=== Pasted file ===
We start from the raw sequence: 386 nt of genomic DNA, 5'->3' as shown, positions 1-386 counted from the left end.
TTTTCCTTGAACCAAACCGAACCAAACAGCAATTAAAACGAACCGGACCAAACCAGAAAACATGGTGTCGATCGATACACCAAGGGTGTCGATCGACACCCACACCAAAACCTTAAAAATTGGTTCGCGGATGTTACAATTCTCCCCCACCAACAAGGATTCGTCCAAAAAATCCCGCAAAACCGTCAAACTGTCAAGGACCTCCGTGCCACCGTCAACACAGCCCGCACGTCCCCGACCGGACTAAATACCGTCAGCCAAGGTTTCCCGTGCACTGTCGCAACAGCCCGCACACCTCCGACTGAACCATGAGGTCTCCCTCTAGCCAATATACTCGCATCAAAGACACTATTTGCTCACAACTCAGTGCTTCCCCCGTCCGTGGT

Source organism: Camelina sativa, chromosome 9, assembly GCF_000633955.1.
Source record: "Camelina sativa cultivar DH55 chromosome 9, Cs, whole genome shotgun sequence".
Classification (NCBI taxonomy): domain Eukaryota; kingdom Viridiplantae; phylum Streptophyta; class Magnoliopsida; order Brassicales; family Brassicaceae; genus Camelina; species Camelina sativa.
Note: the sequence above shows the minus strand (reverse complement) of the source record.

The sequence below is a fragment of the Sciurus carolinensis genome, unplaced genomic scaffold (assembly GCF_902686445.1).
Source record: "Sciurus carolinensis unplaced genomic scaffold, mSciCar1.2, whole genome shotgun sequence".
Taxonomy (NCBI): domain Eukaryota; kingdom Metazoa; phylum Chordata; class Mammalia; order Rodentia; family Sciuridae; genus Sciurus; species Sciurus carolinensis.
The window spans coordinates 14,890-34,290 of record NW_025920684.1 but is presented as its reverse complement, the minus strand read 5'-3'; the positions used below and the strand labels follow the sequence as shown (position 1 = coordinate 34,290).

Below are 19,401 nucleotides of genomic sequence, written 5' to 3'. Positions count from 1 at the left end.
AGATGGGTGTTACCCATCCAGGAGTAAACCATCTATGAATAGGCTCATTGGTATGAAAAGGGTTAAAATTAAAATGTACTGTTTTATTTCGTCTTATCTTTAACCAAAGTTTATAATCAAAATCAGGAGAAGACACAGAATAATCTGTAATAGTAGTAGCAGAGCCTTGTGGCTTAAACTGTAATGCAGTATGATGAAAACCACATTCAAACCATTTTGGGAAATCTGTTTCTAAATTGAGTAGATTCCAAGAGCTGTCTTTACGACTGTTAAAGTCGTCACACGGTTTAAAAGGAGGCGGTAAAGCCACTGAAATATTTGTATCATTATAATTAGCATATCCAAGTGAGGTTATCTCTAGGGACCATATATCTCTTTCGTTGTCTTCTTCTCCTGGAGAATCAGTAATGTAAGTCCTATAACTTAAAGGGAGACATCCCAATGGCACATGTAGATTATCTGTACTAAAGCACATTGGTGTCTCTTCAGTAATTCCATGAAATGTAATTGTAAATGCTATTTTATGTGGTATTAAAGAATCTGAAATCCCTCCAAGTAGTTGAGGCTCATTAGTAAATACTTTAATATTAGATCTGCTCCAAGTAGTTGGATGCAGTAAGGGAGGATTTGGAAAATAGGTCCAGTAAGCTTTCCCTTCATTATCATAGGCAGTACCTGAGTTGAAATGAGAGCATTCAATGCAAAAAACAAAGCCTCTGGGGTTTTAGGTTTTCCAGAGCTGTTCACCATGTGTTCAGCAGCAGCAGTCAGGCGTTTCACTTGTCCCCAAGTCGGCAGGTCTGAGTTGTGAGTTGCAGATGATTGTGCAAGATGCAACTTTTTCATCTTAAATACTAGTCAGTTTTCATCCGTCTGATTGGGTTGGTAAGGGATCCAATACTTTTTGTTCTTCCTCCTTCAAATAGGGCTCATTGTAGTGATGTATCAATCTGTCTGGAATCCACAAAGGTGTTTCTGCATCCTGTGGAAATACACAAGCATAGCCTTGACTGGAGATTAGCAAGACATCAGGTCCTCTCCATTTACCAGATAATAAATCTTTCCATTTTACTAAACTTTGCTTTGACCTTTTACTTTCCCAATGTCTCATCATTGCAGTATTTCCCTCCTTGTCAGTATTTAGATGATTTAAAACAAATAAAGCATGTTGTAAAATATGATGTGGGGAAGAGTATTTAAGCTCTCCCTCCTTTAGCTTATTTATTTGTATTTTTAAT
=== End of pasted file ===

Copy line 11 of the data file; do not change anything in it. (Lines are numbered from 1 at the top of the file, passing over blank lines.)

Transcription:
Below are 19,401 nucleotides of genomic sequence, written 5' to 3'. Positions count from 1 at the left end.